How Players Can Score in the Global
Natural Gas Arena
James Brooks, RBAC, Inc., September 14, 2017
Football is a multi-billion dollar global industry. It is a game of technical skills, IQ and athleticism. These are the reasons it has such a global appeal. In order for players to score, they need to have the rights tools at their disposal.
The natural gas industry has been on the global playing field for a long time. However, because of the shale gas revolution, the global market is now emerging as one of the most competitive games in the industry. In this game, risks and opportunities are abundant and players will need the right tools to play at the highest level and win.
At the 40th International IAEE Conference in Singapore this past June, Dr. Robert Brooks, Founder of RBAC, Inc. presented a study on the impact on Asia of the developing global natural gas markets. Conducted by RBAC and Navigant Consultants using RBAC’s G2M2® Global Gas Market Modeling System™, the study examined the effect of lower LNG prices on gas demand growth, gas sourcing and infrastructure requirements in Asia.
Regional Study Area: (Eastern, Southern, and Southeastern Asia):
The study compared two distinct scenarios; a base case scenario and a high-demand-growth scenario going out to 2050. The high growth scenario focused on gas demand in electricity generation.
The base case scenario was based on a review of all available demand/supply outlooks from various agencies for each individual country and a selection of one supply and one demand outlook for each country that aligned with Navigant’s view of the local market as the benchmark outlooks. Adjustments were then made to the benchmark outlooks to incorporate ongoing changes to reflect local market dynamics.
The high-demand-growth scenario was created using economic, demographic and resource estimates to forecast natural gas supply and demand outlooks. Building the demand scenario consisted of extrapolating natural gas consumption per capita and combining this with World Bank population projections to derive the demand outlook for each country. The supply outlook was created by extrapolating natural gas production from historical production trends and adjusting the extrapolation to align with the country’s economic and resource conditions.
It was found that natural gas demand throughout the three sub-regions (Eastern, Southern, and Southeastern Asia) will nearly double as population and per capita consumption continues to increase. This growth is expected primarily in the industrial and electric sectors.
Reference Case: Regional Demand Outlook by Country (Bcm/yr)
Reference Case: Regional Demand Outlook by Sector (Electricity generation vs Other)
For players looking to reduce their risks and win the game, the results were quite insightful. Throughout the study area, natural gas production growth will not be sufficient to meet expected demand growth between now and 2040. Significant increases in LNG supply from both legacy sources such as the Middle East, Southeast Asia, and Australia and newer players in North America and Russia will be needed to meet this growing demand.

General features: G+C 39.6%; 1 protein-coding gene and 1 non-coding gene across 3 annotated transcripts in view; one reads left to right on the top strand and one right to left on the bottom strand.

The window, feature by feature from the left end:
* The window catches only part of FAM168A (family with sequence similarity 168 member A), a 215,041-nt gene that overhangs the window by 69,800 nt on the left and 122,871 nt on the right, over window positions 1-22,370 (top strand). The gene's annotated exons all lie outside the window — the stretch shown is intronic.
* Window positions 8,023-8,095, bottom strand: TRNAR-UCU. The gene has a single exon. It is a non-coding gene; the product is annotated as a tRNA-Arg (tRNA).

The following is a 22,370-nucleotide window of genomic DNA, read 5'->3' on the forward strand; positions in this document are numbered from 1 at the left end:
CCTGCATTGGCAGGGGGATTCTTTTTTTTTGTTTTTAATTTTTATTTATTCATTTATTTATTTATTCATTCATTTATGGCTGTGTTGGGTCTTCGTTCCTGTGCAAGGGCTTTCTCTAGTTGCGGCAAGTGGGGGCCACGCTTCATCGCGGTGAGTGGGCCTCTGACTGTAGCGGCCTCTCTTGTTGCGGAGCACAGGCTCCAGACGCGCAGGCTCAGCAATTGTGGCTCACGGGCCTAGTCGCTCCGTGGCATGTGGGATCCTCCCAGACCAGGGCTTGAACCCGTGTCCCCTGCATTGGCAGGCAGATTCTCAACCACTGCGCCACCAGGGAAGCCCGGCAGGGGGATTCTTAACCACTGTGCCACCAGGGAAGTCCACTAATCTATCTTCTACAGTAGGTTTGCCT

Reference Case: Regional LNG Supply Sources for Study Area
India and Pakistan in Southern Asia and China in Eastern Asia have greater optionality of supply: pipeline gas from major producers such as Iran, Turkmenistan, and Russia. In addition, existing LNG import terminals are underutilized so imports can grow.
Southeastern Asia does not have this optionality. It is limited to its own production (which is declining) and to LNG imports from the west (Middle East, Africa), south (Australia, PNG) and east (North America). The ability to grow its gas demand for electricity generation will depend on substantial investment in new LNG import capacity.
In his presentation Dr. Brooks made an interesting observation. “It is fascinating that LNG supply to Asia is very nearly the same as natural gas demand in the electric power sector. The growth rate of electric power demand in Asia – and other electrically underserved markets – will be an important factor in the future success of the global LNG market.”
High-Growth Scenario: Incremental Regional Demand
LNG Supply almost equal to ELC Demand
Continuing growth in supply from Australia and North America will cause LNG prices in Asia to decline to about $5.00 / mmbtu by 2020. But … increasing demand will cause them to rise again to $8.00 – $9.00 by 2040.
JKM Price: Reference Case vs High-Growth Scenario
As the famous Brazilian playwright Nelson Falcᾶo Rodrigues once said, “In football, the worst blindness is only seeing the ball.”
When investing in any potential opportunity one must have the tools to see beyond the current goal and to visualize the entire playing field. RBAC’s G2M2® Global Gas Market Modeling System™ is designed to enable you to see the whole field and give you the best opportunity to not only score a goal, but to win the game.
For additional information about G2M2® and any other RBAC product, contact James Brooks at (281) 506-0588 ext. 126 and visit www.rbac.com.